Great list–I enjoyed seeing what made your list!

  21. Great list. Milton's Paradise Lost is one I have been putting off for years, but need to get to it. I know I won't regret it and will wonder why it took me so long. Also I've been wanting to read I Capture the Castle. I know that is going to be a delight. Thanks as always for sharing your magnificent book knowledge!

  22. Don't be scared of Sophocles! I think you'll find him quite easy to read with some fascinating themes. He's just chock full of ideas.

    I love reading I Capture the Castle in summer. I may try for a re-read then.

  23. I didn't have problems with the verses but I also read much of them aloud. I try to do that with all poetry and drama as it gives a better understanding. There's a great audio book of Beowulf read by Seamus Heaney (it's abridged, but I just paused and read the missing parts myself). I loved The Iliad because it really gave a good look into Greek culture. It resonated with both the strengths and weakens of man and it was quite poignant. Beowulf gave unusual insight into a character that perhaps begins a whole new cultural mindset. Beowulf's actions are often counter-culture and it was interesting to see this. The Odyssey is usually everyone's favourite but I still enjoy The Iliad more. However Odysseus' journey home and the people he meets is a fun romp through the world of ancient Greece.

  24. Hi Jane and welcome! Sorry it's take me awhile to respond. I'm a firm Lattimore fan too. His translations communicate the grandeur of the poems so well.

    And we are in sync with The House of Mirth too!? Excellent!

    I'm reading P&P again this coming month and I think it will be my fifth reading. It's my favourite Austen novel.

    I loved To The Lighthouse. Perhaps it was its setting or somehow I just connected with the characters …….? I still haven't pinpointed exactly why I loved it. I wonder because much of the other Woolf novels I've read have left me kind of "meh!" I'm going to read The Voyage Out soon and we'll see what comes of it.

    Thanks for stopping by! I'll be checking out your blog!

  25. My guess is that you'd love Paradise Lost, Carol. I'm even anticipating your post on it! 🙂 And I Capture the Castle is so delightful! And so unique. I can't think of a book that compares to it.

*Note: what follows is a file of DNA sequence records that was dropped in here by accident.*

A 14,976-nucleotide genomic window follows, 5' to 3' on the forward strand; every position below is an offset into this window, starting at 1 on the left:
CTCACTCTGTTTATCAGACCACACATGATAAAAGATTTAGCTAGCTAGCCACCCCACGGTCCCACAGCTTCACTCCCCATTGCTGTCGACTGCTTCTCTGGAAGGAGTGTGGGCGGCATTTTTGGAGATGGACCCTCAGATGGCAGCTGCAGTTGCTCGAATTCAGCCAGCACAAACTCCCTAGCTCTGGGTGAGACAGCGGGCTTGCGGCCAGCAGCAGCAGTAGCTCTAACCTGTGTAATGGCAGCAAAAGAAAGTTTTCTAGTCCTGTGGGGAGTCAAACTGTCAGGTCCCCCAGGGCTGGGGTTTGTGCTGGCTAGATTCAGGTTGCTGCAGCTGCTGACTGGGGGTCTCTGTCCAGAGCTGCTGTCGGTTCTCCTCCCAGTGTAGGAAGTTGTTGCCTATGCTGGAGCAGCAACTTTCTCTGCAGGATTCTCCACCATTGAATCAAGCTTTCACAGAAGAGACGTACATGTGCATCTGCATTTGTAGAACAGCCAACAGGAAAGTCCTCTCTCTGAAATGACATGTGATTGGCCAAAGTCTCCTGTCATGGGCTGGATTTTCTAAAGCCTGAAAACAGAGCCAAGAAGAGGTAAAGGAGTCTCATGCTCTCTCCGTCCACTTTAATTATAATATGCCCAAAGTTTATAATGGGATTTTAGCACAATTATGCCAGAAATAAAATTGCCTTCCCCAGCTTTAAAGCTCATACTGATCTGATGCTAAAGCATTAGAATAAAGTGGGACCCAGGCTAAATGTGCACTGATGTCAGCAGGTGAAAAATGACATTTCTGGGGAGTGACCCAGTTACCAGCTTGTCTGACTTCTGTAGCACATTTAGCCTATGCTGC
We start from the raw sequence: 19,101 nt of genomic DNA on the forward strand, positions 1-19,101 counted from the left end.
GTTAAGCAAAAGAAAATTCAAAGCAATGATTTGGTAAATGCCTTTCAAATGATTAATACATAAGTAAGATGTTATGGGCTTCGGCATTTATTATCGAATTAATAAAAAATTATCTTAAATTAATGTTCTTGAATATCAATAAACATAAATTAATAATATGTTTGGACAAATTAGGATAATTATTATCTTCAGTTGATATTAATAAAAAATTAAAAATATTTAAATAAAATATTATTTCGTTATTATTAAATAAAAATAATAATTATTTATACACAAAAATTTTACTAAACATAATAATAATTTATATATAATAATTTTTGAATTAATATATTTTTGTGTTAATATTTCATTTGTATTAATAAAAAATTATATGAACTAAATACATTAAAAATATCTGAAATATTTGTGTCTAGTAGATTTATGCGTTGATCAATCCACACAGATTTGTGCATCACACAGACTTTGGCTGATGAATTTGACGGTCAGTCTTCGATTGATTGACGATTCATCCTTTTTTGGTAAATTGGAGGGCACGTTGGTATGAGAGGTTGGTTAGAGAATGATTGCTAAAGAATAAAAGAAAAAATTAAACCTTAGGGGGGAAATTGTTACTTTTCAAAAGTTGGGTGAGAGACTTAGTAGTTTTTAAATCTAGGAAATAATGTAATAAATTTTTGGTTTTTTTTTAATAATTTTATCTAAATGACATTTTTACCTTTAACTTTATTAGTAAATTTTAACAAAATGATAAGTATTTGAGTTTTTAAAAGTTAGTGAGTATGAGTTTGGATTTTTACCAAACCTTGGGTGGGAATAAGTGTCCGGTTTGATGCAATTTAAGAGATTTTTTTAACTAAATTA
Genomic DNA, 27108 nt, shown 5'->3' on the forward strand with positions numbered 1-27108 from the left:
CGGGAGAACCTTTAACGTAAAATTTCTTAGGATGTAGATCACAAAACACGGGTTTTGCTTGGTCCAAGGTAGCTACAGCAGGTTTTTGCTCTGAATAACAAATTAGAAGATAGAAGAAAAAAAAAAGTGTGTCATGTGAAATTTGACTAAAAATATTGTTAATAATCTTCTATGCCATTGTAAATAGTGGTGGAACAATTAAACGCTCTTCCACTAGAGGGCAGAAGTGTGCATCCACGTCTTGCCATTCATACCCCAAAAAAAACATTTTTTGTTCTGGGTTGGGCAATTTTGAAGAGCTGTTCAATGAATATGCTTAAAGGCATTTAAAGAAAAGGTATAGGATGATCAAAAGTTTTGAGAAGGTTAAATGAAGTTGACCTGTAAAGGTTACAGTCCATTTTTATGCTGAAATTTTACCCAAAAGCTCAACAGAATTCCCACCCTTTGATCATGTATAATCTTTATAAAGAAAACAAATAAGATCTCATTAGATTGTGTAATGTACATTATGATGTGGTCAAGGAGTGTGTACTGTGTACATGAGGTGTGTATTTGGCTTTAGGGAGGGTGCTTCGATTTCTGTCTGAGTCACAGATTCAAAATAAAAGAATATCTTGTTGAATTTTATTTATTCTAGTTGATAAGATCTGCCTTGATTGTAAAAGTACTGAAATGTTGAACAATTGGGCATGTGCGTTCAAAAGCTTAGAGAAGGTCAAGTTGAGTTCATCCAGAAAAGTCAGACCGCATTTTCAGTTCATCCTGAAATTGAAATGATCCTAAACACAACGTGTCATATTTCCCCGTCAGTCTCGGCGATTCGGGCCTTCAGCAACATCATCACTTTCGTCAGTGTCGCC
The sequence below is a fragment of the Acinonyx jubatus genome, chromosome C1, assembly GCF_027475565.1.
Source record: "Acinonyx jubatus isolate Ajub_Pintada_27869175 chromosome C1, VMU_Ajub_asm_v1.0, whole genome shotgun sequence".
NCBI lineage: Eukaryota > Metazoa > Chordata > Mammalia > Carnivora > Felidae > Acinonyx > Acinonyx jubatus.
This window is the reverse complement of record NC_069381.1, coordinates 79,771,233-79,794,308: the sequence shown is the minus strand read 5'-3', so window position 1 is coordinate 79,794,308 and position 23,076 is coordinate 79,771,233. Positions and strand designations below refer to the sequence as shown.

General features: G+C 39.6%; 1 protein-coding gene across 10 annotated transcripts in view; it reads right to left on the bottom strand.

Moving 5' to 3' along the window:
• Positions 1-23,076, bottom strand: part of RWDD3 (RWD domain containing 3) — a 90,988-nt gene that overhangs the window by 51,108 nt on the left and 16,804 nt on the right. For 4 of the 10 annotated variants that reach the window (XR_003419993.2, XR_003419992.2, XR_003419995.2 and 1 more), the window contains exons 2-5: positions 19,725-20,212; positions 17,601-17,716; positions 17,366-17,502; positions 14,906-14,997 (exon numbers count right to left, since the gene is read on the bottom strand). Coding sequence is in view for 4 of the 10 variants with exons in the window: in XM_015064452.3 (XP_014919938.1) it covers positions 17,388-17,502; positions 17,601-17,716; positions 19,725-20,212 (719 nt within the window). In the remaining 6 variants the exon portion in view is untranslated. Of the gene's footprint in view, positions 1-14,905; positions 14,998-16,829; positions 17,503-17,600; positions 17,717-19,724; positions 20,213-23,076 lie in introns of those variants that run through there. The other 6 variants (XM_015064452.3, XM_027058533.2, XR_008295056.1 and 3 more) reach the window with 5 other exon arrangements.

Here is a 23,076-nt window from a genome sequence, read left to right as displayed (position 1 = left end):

You're so welcome. I feel that we all learn from each other. All of you are always filling in gaps in my literary knowledge as well, and inspiring me. You've made me want to pick up some of Tolstoy's religious writings …… I've always suspected that he's a law unto himself, which I think translates as a religion unto himself …. I'd like to find out!

  26. Love to re-read my comments about this 'high-octane' list! Still only read 2 of the books…reading House of Mirth (as we speak), Confessions is on the table next to Thebean plays. It is a long summer and I want to read more books on this list. (except Dodie Smith 🙁

  27. Oh fun, and what a great idea to take another's list and read it! I absolutely loved the writing in The House of Mirth! One of my favourites!

    Confessions is difficult. It really needs a number of reads to really grasp, especially the last part. I encourage you to simply take what you can get out of it the first time 'round. So much depth there.

    Happy reading!

  28. Started Wharton's House of Mirth…already impressed "captured dryad, wild-wood grace, streak of sylvan freedom." Wharton is a class apart, what a talent! Re-read is not in my vocabualary so I will do as suggested and glean what I can out of Confessions. I'll start Theban plays after I finish 'The Secret life of Plays". Must get back to reading..!

Thanks for visiting. I'd love to hear from you and have you join in the discussion!